The death of a loved one brings sorrow, and sometimes disappointment to expectant beneficiaries who may be left without adequate provision from the estate of a deceased person. For over 100 years, through evolving legislative provisions, eligible persons have been entitled to make a claim on the estate of a deceased person if they have been left without adequate provision.
Knowing the rights and entitlements of succession law in NSW is important, and advice should be sought as claims for family provision in NSW must be commenced within 12 months of the death of the deceased. All parties (both plaintiffs and defendants) in family provision claims are encouraged to seek legal representation.
There were 880 family provision claims filed in the Supreme Court of NSW in 2020.
Unless resolved by agreement of the parties prior to a hearing, all claims for family provision are determined by a Judge of the Supreme Court.
What is a family provision claim?
Family provision claims in NSW by eligible persons left without adequate provision for his or her proper maintenance, education or advancement in life are entitled to commence proceedings in the Supreme Court of NSW in accordance with the provisions set out in Chapter 3 Succession Act 2006 (NSW).
A wife or husband of deceased at time of deceased’s death
A de facto partner of the deceased at time of deceased’s death
A child of deceased
A former wife or husband AND factors warrant a claim
A person who was at any particular time dependent on the deceased person AND who is a grandchild of the deceased, or was a member of the household of which the deceased person was a member AND factors warrant a claim
A person with whom the deceased was living in a close personal relationship at the time of the deceased’s death AND factors warrant a claim.
What considerations will the Court make?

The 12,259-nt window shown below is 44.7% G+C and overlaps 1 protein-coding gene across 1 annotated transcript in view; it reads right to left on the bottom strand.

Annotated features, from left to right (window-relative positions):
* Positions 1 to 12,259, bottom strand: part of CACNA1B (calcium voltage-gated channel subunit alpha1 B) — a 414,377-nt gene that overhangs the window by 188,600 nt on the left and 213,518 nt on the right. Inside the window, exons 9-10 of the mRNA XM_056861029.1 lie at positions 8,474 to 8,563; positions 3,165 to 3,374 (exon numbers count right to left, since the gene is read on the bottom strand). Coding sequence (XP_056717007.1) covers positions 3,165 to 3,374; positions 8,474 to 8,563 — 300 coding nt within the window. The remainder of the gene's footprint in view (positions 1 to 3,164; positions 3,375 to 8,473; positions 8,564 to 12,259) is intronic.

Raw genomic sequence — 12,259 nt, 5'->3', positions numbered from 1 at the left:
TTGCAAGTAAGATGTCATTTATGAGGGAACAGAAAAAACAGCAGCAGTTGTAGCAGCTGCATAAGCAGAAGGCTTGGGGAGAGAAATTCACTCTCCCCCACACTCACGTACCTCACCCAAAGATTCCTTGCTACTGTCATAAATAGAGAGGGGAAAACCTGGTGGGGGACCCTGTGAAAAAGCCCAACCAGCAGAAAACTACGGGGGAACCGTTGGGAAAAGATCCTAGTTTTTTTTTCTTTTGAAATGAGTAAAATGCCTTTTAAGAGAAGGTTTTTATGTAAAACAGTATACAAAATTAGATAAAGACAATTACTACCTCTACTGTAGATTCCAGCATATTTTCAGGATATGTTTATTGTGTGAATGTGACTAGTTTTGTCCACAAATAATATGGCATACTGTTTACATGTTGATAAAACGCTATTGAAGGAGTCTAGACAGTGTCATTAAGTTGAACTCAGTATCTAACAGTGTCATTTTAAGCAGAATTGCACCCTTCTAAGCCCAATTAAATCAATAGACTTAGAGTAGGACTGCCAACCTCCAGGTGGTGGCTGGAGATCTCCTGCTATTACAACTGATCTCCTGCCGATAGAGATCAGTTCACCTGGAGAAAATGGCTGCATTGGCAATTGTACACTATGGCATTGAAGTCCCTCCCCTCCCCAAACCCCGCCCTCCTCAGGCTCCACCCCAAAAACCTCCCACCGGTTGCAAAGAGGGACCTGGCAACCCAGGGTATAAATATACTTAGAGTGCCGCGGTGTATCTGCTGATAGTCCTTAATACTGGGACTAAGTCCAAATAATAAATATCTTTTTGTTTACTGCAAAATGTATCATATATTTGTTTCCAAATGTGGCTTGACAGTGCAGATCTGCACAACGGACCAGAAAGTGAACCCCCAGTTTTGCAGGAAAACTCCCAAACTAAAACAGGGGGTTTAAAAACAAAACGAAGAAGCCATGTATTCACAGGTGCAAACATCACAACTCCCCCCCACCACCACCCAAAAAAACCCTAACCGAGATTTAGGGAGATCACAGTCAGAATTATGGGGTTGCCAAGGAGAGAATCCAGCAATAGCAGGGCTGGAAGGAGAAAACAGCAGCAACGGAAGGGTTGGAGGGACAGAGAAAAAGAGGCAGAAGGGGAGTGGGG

Before making a determination as to whether an eligible person has been left without adequate provision for his or her proper maintenance, education or advancement in life, the Court may consider the 16 matters listed in s60 Succession Act 2006 (NSW) including the financial, material or other circumstances of the claimant; the size of the deceased’s estate; and any other competing claims on the estate.
Process of making a family provision claim
Commencing a claim for family provision
A claim for family provision is commenced by filing a Summons and affidavit evidence in the Supreme Court of NSW on payment of the filing fee of $1,169.00.
Responding to a claim for family provision
The executor or administrator of the estate named in the Summons is responsible to defend a claim for family provision and is also required to file documents in the Supreme Court of NSW. The duties of an executor or administrator of the estate, served with a Summons seeking family provision include upholding the provisions of the deceased’s last will or alternatively, the interests of the beneficiaries entitled on intestacy, whilst having regard to compromising any claim on the estate for family provision.
All claims for family provision in the Supreme Court of NSW are referred to alternate dispute resolution which may be in the form of a settlement conference, Court annexed mediation, or otherwise by a private mediator.
The majority of claims for family provision are resolved without recourse to determination at a hearing by a Judge of the Supreme Court of NSW.
Final determination at a hearing
Claims for family provision which fail to settle through alternate dispute resolution will be listed for a hearing before a Judge of the Supreme Court of NSW after all evidence has been filed and serve, and after payment of a hearing allocation fee of $2,333.00.
Court determination of claims for family provision is unlikely to take less than 12 months from date of commencing proceedings.
At a hearing of a family provision claim, a Judge of the Supreme Court will read all affidavit evidence filed by the parties, and the deponents of affidavits may be subject to cross examination. At the conclusion of the evidence, the legal representatives for the plaintiff and defendant are entitled to make submissions before the Judge who considers all the evidence placed before the Court and assesses the credibility of the witnesses.
It is important to be aware that each claim for family provision is unique as to the facts and circumstances which are relevant. It is also important to be aware that the Supreme Court of NSW has discretionary jurisdiction to make orders for family provision, that is, the Court may make orders for family provision if an eligible applicant has been left without adequate provision for his or her proper maintenance, education or advancement in life. Turnbull Hill Lawyers are trusted Wills Dispute lawyers, experienced in contested estate litigation in New South Wales. We welcome any enquiries, please contact us for an obligation-free discussion.